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We are getting estimates to replace a landscaped area that is currently filled with the round river rock, with a concrete patio slab. The last contractor wanted to reuse the river rock for a base. I'm not a concrete pro, but I don't think that reusing the river rock sounds like a good idea. I thought you wanted a base that would compact nicely - and I don't see how these somewhat rounded rocks, will be able to be compacted.

The contractor has done almost every drive and patio on the street and his work looks good... but I'm skeptical of this proposal. Live in Mid Indiana...
 

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Which river did the rock come from?
 

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Rounded river rock will not really compact as well as better aggregates because it is "too clean" It might be cheaper to use, but is not as good as compactable and there are not enough angular particles. Obviously, an excess of fines in the base is not good.

Dick
 

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There is no blanket answer here. What may be a common practice in one area will not work in another. I did a search of the Plasticity Index of Indiana soils and was surprised to find out that you mostly have a clayey soil with PI levels into the high 80's. That means that the soils in your state are expansive just like they are in my area in Texas. What this means to you is that the soil can change its physical size due to water. You do not want a compacted fill under your foundation. What you need is a fill that has a PI of 17 or less. We use what is refered to as #2 base here. It's mostly chip rock and allows water to pass thru it quickly and water does not change the base physical size. River rock is going to have a very low PI but it depends on the size of the rock. If we're talking about 1" or less river rock, there's probably nothing better in your area. Anything larger and you start to lose the support properties.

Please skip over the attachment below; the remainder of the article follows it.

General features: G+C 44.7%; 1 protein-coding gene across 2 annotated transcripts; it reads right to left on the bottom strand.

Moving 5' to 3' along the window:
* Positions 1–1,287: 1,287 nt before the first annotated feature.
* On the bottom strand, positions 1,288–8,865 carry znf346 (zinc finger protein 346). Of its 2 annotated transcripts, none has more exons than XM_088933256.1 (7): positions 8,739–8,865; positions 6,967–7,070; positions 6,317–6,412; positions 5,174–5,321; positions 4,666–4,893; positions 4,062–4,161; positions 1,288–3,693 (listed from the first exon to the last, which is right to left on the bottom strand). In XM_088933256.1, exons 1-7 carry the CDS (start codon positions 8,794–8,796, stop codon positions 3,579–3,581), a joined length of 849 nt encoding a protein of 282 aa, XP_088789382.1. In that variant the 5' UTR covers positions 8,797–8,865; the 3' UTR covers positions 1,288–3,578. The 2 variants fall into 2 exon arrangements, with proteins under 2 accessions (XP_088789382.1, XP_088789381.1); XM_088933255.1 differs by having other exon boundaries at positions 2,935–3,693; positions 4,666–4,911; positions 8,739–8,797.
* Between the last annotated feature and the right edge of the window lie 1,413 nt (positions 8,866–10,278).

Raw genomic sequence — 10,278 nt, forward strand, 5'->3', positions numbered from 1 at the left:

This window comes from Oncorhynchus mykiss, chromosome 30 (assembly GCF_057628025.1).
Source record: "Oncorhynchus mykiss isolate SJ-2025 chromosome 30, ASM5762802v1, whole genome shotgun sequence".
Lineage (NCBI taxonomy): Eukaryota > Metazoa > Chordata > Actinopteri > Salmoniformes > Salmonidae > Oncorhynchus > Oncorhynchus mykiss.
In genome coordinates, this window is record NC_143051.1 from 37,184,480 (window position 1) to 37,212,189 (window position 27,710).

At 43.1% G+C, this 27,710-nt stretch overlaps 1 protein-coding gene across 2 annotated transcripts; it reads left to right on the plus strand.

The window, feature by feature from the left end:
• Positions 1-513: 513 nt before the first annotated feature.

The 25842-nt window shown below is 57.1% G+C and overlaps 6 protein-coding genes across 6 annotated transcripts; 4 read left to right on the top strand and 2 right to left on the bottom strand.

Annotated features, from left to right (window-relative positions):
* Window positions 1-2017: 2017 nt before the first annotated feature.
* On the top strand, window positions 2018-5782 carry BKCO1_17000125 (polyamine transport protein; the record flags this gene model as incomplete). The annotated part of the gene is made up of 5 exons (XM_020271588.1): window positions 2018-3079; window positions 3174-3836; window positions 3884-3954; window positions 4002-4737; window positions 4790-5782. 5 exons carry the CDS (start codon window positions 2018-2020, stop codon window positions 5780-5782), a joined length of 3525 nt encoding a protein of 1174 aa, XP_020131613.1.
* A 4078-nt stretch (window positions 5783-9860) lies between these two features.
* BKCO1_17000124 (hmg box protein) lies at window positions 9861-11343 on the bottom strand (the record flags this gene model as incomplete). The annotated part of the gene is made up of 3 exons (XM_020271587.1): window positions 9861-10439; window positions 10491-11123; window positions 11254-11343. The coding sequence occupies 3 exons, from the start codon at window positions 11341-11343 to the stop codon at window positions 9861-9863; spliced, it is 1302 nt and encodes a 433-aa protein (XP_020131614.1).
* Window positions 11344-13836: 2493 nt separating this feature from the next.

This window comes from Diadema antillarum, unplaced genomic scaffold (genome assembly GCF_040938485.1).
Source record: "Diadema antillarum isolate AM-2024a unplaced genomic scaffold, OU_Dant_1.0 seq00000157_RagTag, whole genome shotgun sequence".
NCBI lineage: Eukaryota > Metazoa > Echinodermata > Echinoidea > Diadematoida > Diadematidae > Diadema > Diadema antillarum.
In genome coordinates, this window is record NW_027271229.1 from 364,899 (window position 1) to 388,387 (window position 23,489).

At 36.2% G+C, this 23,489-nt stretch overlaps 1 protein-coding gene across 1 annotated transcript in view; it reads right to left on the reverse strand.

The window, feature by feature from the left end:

I'm attaching 2 links for you to read. While you may not fully understand the material, you should be able to glean enough from it so you have an idea what you're facing. Hope this is helpful information.
http://docs.lib.purdue.edu/cgi/view...sei-redir=1#search="plasticity index indiana"

http://www.foundation-repair-guide.com/expansive-soil.html
 

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If you were building a foundation to support large loads, such as an industrial building, it would be important to have a well compacted base. You are building a patio, which has very low loads, so the compaction of the base is not as important. What is important is that the base drain well, and that there be minimal settlement or heave of the base. River rock is fine, since it drains well, and the rock itself will not settle once it is minimally compacted. If you are concerned about strength, you can ask the contractor to fill the voids in the river rock with coarse sand, and then compact the sand/rock mix. Very strong.

I would be much more concerned with what is under the river rock. You did not state how thick the river rock is, nor what lies beneath. If you have silty, poor draining soil under say 6 inches of river rock, you may have a frost heave issue. If you have plastic, expansive clay, you may have a soil heave issue. You need to excavate a couple of small test pits through the river rock down to frost level (say four feet) to classify the soil, then you can determine if the soil is suitable for a patio, or if you need to excavate unsuitable soil and replace it with structural fill.
 
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